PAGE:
Analog vs. Digital

In a world full of Analog signals and waves, some engineers got mad and decided to transcend to a more certain level of true and false, or in digital terms, 1 and 0. Sound, temperature, light intensity, power and most of the natural phenomena we interact with on daily basis can all be represented by analog signals, or to be more specific, have a continuous curve relation between its dependent and independent variables. But what if we decided to draw a line? Between what we consider is acceptable and not acceptable? A barrier that separates what we can work with and what we can’t accept at all? Now that is digital.


If we were to construct a circuit consisting of a sensor, a deciding mind and an acting hand to measure the room temperature and to turn on the AC if the temperature dropped under a certain level that makes a person uncomfortable, we will have to break down this process of “deciding” into some smaller processes.


First, the “sensing” process, in which an analog sensor is responsible for measuring the temperature and turning it into an electrical signal that travels through wires or transmitted through a transmitter to the next phase.


Second, the “converting” process, in which an analog signal is converted into a digital one –by the means of an analog to digital converter– to be dealt with in a more certain manner, drawing the barrier of the “least value I can accept” and assigning a “1” output to any input value of the analog signal above this barrier and a “0” output to any input value beneath it, or vice versa depending on your design, and sending the output to the next phase.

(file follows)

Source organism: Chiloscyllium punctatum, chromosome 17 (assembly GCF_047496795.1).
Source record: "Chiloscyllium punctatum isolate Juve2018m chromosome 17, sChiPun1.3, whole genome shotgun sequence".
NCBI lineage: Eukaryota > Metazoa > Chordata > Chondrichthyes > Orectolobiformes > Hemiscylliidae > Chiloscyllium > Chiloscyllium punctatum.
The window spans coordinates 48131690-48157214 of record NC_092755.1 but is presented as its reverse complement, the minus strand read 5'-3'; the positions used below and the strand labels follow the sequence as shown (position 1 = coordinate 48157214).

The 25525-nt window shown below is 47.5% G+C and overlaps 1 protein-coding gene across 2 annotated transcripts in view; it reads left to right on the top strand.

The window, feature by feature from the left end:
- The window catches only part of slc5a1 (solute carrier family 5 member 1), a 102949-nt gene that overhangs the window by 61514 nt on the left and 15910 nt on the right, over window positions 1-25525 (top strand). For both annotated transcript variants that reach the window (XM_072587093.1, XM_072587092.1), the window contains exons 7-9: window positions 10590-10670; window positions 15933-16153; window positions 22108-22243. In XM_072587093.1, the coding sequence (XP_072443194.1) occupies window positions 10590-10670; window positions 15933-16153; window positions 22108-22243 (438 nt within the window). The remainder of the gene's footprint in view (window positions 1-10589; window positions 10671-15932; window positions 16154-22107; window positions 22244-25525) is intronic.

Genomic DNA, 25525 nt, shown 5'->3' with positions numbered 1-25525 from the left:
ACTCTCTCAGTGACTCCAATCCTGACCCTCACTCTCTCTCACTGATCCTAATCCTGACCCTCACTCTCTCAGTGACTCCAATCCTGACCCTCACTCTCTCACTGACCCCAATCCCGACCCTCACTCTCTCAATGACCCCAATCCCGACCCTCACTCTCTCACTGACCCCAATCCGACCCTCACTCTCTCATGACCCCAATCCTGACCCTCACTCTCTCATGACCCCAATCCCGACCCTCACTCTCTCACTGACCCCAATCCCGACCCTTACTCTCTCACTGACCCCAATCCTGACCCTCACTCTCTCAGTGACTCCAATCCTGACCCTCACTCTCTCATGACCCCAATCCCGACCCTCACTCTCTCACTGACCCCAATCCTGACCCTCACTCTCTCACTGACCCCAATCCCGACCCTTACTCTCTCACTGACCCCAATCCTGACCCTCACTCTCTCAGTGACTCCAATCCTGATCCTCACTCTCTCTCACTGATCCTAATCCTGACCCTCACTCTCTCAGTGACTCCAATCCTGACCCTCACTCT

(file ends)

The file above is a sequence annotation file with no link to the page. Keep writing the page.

Third, the “deciding mind” process, designing a circuit to receive a digital input of 1’s and 0’s, the input then undergoes a series of procedures and designed protocols with programmable or non-programmable mechanisms just for the sake of assigning the proper output for every input, and then it sends an output also of 1’s and 0’s to the next process.


Finally, the “acting arm” process, in which it executes the order it receives from the previous phase, whether it’s a simple on/off order or a complex one of arithmetic operations, a series of on/offs of several peripherals, a simple display of certain messages or even handing it to another “converting” process to convert the signal again into an analog one.


Any system consists of these three major processes: the “sensing, deciding and acting” processes. In some cases, other processes are needed like: converting, feedback, or others. But the difference between analog and digital still might not be clear, and for so, here are some quick tips:


Analog circuits operate on continuous valued signals, or analog signals, but digital circuits operate on signals that only exist at two levels, the 1’s and 0’s, or the binary number system. Analog circuits are more difficult to design than digital circuits since each component has to send a continuous output value for every continuous input value, the possibilities in this case are infinite. Analog circuits require less converting processes than digital circuits for the aforementioned reason. And also for the aforementioned reason there is less or no loss of information, opposing that of the digital circuits. And most importantly, Analog circuits are mostly custom made and lack flexibility, but digital circuits have high degree of flexibility.


In the end, we depend on analog and digital circuits equally, and can’t live with only one of them. So let’s be thankful for nature for their analog, and for engineers for getting mad and creating digital.





This Post is posted by Abdelrahman El-Adawy

An IEEE AlexSB Volunteer, R&P Committee.

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